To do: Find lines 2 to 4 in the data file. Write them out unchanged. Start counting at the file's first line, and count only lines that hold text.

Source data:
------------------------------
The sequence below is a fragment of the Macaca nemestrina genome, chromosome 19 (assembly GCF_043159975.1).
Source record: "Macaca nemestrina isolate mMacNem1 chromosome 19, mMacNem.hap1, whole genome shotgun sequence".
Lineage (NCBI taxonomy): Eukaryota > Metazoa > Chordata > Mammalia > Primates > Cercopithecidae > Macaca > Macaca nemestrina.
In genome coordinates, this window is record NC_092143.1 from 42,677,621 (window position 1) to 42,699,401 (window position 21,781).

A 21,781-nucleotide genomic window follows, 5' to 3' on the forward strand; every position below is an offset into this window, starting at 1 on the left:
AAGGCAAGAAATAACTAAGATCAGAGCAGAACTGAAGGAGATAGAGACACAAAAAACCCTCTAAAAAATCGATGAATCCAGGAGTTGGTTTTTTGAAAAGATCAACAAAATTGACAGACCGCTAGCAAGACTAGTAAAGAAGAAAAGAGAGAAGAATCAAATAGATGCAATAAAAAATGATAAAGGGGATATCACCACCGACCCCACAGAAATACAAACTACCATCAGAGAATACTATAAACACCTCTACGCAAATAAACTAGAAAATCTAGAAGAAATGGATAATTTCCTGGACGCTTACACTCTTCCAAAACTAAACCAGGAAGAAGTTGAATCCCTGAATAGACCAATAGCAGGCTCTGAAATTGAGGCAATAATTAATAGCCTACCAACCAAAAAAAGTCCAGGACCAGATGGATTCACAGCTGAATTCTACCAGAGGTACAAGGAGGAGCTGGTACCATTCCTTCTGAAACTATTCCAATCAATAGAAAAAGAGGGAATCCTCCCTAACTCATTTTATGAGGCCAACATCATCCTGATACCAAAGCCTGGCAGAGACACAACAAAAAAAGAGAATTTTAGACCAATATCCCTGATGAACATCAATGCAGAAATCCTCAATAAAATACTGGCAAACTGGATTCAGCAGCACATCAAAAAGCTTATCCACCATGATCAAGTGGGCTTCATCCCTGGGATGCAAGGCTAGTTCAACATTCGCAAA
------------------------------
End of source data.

Source record: "Macaca nemestrina isolate mMacNem1 chromosome 19, mMacNem.hap1, whole genome shotgun sequence".
Lineage (NCBI taxonomy): Eukaryota > Metazoa > Chordata > Mammalia > Primates > Cercopithecidae > Macaca > Macaca nemestrina.
In genome coordinates, this window is record NC_092143.1 from 42,677,621 (window position 1) to 42,699,401 (window position 21,781).